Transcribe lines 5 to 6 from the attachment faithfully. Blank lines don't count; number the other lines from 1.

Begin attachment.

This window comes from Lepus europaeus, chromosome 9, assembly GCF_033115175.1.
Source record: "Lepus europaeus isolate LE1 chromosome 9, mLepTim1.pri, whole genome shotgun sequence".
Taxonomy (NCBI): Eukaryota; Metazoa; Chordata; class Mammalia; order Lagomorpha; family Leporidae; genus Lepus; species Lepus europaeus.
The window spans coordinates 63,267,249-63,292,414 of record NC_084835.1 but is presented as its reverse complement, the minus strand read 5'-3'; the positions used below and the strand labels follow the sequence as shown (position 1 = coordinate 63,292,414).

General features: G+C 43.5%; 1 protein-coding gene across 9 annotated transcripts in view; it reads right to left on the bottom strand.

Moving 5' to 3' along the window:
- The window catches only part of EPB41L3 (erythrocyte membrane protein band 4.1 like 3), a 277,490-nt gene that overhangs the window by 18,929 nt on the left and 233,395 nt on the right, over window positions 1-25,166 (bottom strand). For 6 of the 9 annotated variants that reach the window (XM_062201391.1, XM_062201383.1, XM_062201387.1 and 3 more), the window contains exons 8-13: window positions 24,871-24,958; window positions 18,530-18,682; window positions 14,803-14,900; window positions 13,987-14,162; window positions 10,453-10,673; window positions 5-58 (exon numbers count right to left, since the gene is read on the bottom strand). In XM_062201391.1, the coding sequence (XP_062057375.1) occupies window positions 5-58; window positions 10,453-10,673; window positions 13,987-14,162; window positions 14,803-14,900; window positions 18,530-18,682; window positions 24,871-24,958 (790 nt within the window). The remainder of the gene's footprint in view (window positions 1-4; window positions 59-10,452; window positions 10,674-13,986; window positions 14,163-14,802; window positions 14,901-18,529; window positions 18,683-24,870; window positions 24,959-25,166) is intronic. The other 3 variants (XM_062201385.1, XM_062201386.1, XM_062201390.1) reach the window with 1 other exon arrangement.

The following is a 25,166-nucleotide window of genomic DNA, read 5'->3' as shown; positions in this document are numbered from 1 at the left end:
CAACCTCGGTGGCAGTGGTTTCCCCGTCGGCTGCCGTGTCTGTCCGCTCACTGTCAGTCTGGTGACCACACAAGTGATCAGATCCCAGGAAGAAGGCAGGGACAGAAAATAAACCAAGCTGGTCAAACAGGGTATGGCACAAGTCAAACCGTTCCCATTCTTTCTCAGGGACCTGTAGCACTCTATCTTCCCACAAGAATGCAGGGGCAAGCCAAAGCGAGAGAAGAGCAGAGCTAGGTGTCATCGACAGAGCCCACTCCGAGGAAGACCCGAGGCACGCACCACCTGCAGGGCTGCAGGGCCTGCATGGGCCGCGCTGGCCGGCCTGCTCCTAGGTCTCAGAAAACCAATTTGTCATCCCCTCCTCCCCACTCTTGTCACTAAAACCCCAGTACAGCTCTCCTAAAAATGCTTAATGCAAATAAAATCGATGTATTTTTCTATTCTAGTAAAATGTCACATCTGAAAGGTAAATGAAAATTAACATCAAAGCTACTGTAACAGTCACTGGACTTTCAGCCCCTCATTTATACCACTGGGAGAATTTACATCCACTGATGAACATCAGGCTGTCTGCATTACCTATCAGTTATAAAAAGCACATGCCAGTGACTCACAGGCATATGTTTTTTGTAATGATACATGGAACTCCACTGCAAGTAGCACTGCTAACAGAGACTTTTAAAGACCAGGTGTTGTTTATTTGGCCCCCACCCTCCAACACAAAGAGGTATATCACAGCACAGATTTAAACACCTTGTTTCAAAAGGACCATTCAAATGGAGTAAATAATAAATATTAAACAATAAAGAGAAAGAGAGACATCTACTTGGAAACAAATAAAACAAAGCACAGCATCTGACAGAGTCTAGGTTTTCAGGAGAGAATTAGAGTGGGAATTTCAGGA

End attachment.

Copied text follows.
General features: G+C 43.5%; 1 protein-coding gene across 9 annotated transcripts in view; it reads right to left on the bottom strand.

Moving 5' to 3' along the window: